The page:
The history of Shanghai goes back over 5,500 years. As a city, it is a heterogeneous condensor of Chinese history, reflected in its urban form and architecture, and revealed by its traditional gardens, temples, churches and residential typologies. Because of its unique location as a major port on the east coast of mainland China, Shanghai has been an effective link between the port cities of North and South China, and also in the wider Asian sub-region, encompassing Japan and Korea. This is why over time it has become a compact container of different periods and styles of international architecture and urbanism, integrating classical models of European urbanism with traditional Chinese ideology. Shanghai became an important economic and cultural metropolis in the 19th and 20th centuries, establishing itself as a centre of modern Chinese culture and architecture.
In perspective one could say that there are three great periods in Shanghai's history: the founding period in the early Middle Ages; the prosperous mercantile era of the early 20th century, and, most recently the sustained growth of the 1990s. Throughout, Shanghai as a city has always enjoyed the culture of tolerance and coexistence. Founded in the 13th century as an administrative centre, a traditional circular city with canals and narrow streets, it grew into a modern metropolis in the 1920s and 1930s with the addition of traditional "European" urban areas to accommodate the new economic activities and residential needs of this early 20th century period of growth. The city was divided into four international sectors or "concessions", each with their own administrative systems. During the 1930s, a masterplan was developed - based on modern principles of urban planning but with traditional architecture forms - with a new centre in the northern fringe of the city, away from the influences of the International Settlements and French Concession areas.
Due to political circumstances associated with the policies of the Communist regime, Shanghai lost its role as an international centre of growth and development for over 40 years, from the early 1950s to the 1990s. Very little construction occurred in this former world city. Following the USSR's model of urban growth, satellite cities, heavy industrial zones and residential quarters were designed and built under the policy of national industrialisation throughout the 1950s and 1960s. Some buildings, especially the public institutions, were designed using traditional Chinese architectural forms of monumentality and dignity. As part of a sustained nation-wide plan many new industrial buildings were constructed in the city, especially in the Min-Hang Heavy Industry Zone in south-west and Wu-Jing Chemical Industry Zone in the south-east fringes of Shanghai.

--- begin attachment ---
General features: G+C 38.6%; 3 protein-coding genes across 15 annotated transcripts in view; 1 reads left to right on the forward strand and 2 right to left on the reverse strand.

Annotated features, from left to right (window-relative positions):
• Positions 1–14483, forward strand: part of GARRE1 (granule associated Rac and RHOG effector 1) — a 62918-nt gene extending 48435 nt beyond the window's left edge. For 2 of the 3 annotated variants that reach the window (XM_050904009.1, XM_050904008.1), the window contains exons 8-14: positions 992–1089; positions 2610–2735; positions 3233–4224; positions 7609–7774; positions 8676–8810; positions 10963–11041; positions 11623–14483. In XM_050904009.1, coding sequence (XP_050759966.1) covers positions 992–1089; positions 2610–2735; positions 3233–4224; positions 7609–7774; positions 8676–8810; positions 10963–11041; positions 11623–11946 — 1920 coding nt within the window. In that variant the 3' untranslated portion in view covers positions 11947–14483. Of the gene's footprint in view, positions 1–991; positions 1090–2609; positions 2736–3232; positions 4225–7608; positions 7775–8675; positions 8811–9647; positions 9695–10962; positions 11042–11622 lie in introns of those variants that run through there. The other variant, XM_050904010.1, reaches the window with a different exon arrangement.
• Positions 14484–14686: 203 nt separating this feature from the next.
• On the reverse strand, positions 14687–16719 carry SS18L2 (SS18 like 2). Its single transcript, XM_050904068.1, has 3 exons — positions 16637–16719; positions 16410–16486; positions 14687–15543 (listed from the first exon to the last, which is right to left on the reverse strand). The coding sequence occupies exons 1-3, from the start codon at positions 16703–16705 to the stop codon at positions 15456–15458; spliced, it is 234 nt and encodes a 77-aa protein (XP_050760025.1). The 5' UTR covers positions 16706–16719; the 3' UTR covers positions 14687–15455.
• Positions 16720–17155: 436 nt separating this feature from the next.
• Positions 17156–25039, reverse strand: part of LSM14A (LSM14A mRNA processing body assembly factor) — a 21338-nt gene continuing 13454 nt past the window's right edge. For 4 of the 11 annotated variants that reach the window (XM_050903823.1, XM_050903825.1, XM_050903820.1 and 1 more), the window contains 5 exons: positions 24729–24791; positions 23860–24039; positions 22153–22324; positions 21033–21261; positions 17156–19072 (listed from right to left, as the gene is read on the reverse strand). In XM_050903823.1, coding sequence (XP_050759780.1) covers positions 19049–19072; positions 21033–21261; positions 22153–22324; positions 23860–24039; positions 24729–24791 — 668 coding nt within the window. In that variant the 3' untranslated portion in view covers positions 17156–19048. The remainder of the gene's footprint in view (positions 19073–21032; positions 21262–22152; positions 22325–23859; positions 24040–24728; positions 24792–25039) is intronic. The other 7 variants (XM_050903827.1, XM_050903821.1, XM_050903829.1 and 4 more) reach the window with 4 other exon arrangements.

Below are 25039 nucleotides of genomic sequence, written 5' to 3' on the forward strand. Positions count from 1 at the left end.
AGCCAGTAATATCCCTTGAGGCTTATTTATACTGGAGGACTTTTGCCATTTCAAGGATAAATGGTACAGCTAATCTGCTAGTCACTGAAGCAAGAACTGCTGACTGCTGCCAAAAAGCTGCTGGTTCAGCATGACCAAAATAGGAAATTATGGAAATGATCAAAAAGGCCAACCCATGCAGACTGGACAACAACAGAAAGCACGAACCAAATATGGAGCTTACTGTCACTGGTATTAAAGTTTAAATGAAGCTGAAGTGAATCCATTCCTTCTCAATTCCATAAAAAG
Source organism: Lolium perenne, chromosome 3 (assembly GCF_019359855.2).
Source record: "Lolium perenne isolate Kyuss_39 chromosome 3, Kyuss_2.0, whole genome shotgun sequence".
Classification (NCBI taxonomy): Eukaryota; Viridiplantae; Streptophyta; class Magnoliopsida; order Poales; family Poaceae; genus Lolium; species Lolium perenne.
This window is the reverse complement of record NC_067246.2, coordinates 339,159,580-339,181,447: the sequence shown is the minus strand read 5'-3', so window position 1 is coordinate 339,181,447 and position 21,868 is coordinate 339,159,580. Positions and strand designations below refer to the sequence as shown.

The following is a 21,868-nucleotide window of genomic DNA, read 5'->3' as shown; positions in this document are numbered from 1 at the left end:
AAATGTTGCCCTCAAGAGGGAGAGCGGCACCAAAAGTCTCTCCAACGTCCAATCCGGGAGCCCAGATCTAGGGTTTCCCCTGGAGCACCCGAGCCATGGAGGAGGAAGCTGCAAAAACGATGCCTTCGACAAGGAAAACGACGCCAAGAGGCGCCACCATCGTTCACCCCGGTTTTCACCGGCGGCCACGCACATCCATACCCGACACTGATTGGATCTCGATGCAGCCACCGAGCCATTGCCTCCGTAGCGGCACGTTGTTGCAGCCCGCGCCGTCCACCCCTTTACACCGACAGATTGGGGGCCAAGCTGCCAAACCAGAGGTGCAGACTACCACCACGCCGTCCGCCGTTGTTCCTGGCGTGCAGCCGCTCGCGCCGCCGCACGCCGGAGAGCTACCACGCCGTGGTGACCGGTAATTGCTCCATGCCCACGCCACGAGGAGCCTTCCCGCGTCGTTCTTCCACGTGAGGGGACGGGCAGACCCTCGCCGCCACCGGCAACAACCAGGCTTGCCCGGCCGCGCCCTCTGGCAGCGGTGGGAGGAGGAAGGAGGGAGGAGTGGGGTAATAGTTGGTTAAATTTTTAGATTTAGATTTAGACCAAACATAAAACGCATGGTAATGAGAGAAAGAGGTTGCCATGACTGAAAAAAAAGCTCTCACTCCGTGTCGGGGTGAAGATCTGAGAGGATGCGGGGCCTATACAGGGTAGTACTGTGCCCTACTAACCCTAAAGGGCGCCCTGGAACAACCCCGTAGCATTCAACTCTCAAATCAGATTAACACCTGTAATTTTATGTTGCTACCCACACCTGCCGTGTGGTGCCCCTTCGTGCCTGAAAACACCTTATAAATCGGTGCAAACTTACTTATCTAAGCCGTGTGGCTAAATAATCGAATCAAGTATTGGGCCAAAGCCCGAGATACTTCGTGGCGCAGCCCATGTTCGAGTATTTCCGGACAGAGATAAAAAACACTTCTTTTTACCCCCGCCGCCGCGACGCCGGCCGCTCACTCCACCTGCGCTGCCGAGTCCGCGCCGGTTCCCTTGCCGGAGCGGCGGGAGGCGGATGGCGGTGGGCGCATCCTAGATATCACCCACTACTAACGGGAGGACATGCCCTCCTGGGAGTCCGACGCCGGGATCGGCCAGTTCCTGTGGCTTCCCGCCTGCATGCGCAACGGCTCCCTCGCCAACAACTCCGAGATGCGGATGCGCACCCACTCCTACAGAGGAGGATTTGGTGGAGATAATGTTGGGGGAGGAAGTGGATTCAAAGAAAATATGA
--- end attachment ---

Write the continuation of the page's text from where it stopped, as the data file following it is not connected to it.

During the 1950s, the Soviet inspired style of social realism was introduced to many buildings in Shanghai. Over the next two decades, China experienced a severe winter in the realm of architecture and urban development. Public life and public buildings retreated into the shadow of politics, responding in part to economic realities but more to the prevailing political and ideological culture. The only constructions of note were a petroleum chemical plant in Jinshan in the south-west area of the city and a major steel industrial area to the north.
The national government's decision to embrace a more open policy in the early 1990s gave the city a much needed opportunity to modernise and redevelop. Shanghai's ambition is to once again become a world class centre of finance, commerce, trade and shipping. As a result, since the late 1990s, it has developed a series of masterplans for different areas of the city, covering over 800 square kilometres, to accommodate this growth. About 20 million square metres of buildings are expected to be built every year with new housing, offices and other activities. To give a sense of scale, this equates to the addition of a city the size of Shanghai in 1949, every two years. The current masterplan covering the period 1999-2020 is based on a multi-centred urban structure which will lead to wholesale re-urbanisation of the city. After decades of neglect, the Shanghai Municipal Government is addressing issues of public transport and suburban development.
After channeling industrial growth in different directions-north, south, southwest, west-the city chose to move eastwards in the 1990s, across the Huangpu River, in the larger expanse the Pudong area. The result of the redevelopment of Pudong has led to a restructuring of the city's industrial heritage and urban form. The Huangpu River has become a focal point, with factories, shipyards and old warehouses being gradually replaced by public open spaces and other activities. The transformation of the waterfront is the key driver of the choice of location of the vast World EXPO 2010 site, closer to the city centre along the river banks.
Shanghai has always been an open city, ready to seize opportunities and allow its citizen to display their talent and creativity. This competitive tradition underlies its dynamic and progressive nature, an entrepreneurial spirit that sets it apart from other Chinese cities. But, as with any city that occupies a strategic global position, its future lies not only in the hands of its architects and policymakers, but in the national policy for growth and development.
Zheng Shiling is Professor of Architecture at Tongji University in Shanghai and former Dean of its Architecture and Urban Planning Department